Northern Thailand, 1974
I have always been a seeker, a nomad in search of a true sense of belonging. My travels have taken me to most states and many foreign countries…
Raised by a college professor, my Dad kept us moving often for the first twenty years of my life, culminating in a four month stint in Bangkok, Thailand in 1974. From there I became a China scholar, living in southeast and East Asia off and on for a good part of my twenties. But for as long as I can remember, I have dreamt of finding a true sense of belonging somewhere with someone. Now at age 56, that dream is finally coming to fruition.
In my late forties, a difficult divorce launched me on a profound journey of self-discovery. I went in search of who I was beyond all other relationships. I wanted to truly know me, and then take full responsibility for myself for the rest of my life. No more blaming others for anything.
The sun room I built on to my home after my divorce in 2001…
Taken by complete surprise when I lost my job and career at age 49, I was suddenly set free to change everything at once. The freedom was at first paralyzing. Taking the time to sit alone for months, I considered my options. My decision was to seek more fun and meaning in my life.
At first these may seem contradictory, but the more I thought about it, my plan made perfect sense. For me, fun and meaning translate into the pure joy of creativity. I love to lose all sense of time, and escape into a creative space where time no longer exists. This abandonment of my rational mind often leads me to my most creative place, one where I can simply trust in the universe and flow.
Learning to live more simply, trusting in my instincts and intuition, led me to an amazing new relationship a few years ago. I recognized him immediately as my soul mate, as he did me. Mike teaches me every day what love is, washing away any previous misconceptions of conditional acceptance. “I will love you if…” is no longer a part of our world.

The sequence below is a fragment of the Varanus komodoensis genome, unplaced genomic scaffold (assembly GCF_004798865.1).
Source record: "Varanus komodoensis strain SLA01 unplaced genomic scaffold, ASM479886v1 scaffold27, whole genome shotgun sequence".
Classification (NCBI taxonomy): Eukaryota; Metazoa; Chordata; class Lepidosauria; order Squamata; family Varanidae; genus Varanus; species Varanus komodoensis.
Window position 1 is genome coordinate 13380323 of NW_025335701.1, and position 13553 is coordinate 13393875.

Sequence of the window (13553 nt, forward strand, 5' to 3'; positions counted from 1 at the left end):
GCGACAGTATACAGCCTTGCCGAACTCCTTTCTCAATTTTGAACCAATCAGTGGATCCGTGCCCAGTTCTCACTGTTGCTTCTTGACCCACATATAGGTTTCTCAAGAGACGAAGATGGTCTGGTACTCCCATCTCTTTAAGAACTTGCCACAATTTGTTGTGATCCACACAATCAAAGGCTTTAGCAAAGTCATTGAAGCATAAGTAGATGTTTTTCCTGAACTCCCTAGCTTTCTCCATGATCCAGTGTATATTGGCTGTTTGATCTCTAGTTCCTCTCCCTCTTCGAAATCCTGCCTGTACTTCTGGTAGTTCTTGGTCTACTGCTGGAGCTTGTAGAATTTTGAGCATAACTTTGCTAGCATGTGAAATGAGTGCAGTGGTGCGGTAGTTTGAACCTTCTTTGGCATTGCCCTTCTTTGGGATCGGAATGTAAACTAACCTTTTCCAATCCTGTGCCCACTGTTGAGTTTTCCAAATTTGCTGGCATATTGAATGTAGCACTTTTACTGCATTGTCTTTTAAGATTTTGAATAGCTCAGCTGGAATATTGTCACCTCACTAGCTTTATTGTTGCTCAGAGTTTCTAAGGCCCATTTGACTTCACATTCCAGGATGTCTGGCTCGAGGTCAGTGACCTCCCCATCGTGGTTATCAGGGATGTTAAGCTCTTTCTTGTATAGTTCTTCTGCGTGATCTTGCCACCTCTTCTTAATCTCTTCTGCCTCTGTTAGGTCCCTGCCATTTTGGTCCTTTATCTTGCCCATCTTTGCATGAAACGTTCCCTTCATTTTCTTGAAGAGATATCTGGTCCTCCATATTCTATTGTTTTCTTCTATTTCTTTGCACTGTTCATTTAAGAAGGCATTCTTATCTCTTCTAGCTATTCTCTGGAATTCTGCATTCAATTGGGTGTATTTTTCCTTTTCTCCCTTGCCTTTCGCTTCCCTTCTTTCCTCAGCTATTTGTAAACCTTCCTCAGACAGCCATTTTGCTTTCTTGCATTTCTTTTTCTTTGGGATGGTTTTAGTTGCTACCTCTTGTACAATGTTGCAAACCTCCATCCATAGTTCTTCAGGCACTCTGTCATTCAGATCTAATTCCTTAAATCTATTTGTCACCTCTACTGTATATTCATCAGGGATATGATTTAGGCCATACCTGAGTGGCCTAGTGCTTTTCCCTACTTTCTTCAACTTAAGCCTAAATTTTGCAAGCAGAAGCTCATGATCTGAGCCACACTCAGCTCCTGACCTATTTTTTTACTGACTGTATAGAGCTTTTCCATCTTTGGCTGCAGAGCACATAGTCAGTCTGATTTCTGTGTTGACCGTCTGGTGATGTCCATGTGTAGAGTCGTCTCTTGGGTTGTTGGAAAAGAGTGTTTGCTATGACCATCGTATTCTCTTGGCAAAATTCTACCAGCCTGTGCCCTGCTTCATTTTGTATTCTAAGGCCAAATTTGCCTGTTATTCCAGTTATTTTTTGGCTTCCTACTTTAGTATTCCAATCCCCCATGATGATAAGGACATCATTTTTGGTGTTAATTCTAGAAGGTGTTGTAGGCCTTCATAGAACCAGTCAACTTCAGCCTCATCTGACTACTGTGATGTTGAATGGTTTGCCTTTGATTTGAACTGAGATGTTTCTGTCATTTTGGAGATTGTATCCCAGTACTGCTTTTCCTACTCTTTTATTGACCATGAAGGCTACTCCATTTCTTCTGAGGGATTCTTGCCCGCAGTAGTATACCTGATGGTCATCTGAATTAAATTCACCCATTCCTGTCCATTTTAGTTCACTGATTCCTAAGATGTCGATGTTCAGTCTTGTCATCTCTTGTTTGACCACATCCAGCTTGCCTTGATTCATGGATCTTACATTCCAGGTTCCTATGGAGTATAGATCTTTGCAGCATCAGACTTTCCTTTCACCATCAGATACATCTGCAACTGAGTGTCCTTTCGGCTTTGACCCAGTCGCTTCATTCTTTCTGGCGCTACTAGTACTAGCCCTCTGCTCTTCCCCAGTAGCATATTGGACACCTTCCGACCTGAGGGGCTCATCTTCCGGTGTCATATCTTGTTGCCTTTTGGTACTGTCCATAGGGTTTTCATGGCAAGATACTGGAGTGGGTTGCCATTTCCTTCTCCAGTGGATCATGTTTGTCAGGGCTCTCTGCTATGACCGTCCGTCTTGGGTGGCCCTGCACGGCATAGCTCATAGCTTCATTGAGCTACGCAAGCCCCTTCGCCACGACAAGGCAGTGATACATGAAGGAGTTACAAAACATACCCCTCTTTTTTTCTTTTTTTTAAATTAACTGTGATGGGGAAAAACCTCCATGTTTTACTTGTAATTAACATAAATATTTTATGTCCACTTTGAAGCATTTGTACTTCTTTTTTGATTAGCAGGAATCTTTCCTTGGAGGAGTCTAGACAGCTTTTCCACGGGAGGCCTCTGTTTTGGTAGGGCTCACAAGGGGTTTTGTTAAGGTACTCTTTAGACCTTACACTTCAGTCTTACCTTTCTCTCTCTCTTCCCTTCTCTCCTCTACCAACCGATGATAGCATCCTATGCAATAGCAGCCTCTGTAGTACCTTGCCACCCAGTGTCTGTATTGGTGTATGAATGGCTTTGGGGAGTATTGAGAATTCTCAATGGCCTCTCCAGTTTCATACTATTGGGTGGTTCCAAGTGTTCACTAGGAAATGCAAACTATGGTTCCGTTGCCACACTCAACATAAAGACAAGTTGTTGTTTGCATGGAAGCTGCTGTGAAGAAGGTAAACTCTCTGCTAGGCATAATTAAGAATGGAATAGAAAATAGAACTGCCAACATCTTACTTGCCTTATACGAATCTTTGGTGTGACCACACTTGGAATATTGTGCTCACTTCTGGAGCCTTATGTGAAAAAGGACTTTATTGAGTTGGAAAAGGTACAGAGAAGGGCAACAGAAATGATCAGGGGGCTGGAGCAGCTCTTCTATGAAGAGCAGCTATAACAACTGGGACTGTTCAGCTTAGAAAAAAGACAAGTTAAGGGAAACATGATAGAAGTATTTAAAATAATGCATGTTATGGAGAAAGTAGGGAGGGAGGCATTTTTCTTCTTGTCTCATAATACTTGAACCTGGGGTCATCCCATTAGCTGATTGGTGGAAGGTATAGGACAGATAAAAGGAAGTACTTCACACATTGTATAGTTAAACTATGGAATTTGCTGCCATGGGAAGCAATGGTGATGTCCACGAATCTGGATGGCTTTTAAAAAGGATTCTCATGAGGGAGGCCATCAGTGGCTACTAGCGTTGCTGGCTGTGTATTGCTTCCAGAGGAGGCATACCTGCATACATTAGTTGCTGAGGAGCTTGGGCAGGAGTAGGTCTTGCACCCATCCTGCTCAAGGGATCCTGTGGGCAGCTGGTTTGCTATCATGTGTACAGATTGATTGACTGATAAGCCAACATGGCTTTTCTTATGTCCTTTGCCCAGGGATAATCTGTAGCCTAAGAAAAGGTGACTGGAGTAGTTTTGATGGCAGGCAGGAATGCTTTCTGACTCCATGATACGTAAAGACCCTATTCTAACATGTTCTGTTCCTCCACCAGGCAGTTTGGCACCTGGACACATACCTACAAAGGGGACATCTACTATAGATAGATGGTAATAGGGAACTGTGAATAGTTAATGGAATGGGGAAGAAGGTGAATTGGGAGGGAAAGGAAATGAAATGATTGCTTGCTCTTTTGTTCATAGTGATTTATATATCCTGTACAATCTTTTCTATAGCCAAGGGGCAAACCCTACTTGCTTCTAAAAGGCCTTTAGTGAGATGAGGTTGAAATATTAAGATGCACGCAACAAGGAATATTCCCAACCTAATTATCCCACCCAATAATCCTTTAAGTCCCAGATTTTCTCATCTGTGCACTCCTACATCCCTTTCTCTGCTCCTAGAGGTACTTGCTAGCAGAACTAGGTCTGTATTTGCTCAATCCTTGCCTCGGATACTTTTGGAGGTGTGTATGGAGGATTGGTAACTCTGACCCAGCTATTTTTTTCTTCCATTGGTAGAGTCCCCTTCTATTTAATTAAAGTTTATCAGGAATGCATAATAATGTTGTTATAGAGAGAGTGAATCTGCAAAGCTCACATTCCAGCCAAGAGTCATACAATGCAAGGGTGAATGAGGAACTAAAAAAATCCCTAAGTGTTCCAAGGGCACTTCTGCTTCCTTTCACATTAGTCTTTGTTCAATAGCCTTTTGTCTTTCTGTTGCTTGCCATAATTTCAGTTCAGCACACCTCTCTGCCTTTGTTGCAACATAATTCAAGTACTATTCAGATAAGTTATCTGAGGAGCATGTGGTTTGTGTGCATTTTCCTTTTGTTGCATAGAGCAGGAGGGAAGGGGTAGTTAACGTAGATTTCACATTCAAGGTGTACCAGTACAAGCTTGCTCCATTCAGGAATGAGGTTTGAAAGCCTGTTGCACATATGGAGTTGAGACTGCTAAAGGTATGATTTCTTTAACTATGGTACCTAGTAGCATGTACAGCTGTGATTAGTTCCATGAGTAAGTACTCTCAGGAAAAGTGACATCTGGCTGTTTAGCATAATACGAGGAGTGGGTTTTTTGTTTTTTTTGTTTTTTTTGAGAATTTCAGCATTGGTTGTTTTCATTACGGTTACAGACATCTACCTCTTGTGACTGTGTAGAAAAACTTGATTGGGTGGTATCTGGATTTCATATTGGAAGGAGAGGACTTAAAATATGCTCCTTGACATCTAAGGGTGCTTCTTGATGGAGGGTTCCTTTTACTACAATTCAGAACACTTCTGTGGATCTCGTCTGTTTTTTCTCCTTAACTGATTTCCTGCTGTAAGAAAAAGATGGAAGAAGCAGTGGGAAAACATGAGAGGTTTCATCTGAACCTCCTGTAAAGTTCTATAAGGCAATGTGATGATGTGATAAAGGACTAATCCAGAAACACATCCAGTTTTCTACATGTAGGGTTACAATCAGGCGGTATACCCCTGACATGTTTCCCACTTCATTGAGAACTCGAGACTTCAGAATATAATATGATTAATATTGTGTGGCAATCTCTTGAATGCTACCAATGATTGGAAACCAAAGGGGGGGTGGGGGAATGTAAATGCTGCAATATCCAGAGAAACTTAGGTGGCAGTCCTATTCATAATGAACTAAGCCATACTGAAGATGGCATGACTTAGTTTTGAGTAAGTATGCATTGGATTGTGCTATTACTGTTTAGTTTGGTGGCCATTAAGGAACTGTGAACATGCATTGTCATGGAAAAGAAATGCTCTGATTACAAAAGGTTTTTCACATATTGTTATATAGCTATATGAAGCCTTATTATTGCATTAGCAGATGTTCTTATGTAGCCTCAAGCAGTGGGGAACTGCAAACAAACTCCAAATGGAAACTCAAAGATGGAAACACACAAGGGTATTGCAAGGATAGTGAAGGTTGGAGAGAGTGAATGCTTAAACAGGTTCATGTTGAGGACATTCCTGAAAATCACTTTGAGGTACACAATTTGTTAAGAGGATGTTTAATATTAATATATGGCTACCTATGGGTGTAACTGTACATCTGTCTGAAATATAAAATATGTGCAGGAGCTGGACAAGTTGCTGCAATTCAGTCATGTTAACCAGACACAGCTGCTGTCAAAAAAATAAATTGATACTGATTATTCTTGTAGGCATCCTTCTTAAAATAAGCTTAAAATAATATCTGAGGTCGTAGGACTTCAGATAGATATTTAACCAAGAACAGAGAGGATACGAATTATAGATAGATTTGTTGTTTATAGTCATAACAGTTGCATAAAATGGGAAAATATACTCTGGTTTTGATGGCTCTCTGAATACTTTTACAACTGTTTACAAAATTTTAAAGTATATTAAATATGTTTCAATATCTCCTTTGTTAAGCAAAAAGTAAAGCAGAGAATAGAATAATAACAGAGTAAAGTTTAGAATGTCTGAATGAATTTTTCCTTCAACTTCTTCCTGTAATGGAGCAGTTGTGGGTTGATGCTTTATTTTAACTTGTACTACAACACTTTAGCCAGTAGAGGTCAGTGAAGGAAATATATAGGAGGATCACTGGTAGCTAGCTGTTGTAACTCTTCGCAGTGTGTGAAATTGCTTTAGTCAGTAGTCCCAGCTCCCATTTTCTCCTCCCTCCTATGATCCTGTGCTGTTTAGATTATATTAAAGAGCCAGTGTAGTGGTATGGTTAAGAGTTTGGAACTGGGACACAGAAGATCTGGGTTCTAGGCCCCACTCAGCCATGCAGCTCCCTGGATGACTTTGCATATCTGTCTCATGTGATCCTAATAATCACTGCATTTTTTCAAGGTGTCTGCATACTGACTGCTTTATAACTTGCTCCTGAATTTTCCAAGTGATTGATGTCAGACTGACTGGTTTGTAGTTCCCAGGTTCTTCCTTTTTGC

Then my intuition told me to take my new lover to Abiquiu, New Mexico. I had only spent a few days there before, but could not forget what a magical place it was for me. Sure enough, Abiquiu quickly cast its spell on him as well. Within a couple of hours we had made plans to stay longer and even began looking for land to buy.
Was it the fabulous red rock canyons everywhere that made us feel like we had just slipped into the most incredible painting, or the dream-like lake, reflecting those delicious canyons back at us? Either way, we were entirely mesmerized.
Everywhere I felt Georgia O’Keefe’s presence, her brilliant yet austere canvas stood before me. She even spoke to me on our last night in Abiquiu. I dreamt that I was begging Georgia to teach me how to paint. When I awoke I realized she is always teaching me. She teaches me how to paint with words. She has become my model of a strong, independent woman who follows her heart and intuition, trusting utterly in her own creative vision. This wise woman understood the power of place.
My wisdom tells me that I belong in Abiquiu like I have never belonged anywhere before. This is the place where my creativity can take root and soar. I am drawn to this land.
This is my dream space.
Postscript: OK, southern Colorado is close enough.
See, what you focus on does grow eventually!
I am filled with gratitude that I can now live in silence and beauty.
I’m a newcomer to rural southern Colorado. After two years I decided to compile a short journal about the ups and downs of moving from a good-sized city to rural America to build a passive solar home: A Memoir of Retirement: From Suburbia to Solar in Southern Colorado Please share this information with your friends if they are considering similar life changes. Feel free to contact me directly to discuss any of these challenges, and to order your own signed copies of any of my books! Cheers, Laura Lee (email me: MidlifeCrisisQueen@gmail.com)
4 thoughts on “Abiquiu Dream: An Essay About Belonging, 2011”
How wonderful to have found your bliss. Like you said, southern Colorado is close enough. Love the essay and the pictures. 🙂
I love it, too. It really is beautiful and she was such an amazing artist and person. Her own woman in all the important ways.
Well-said Carol! I can only hope to live as well in my remaining years.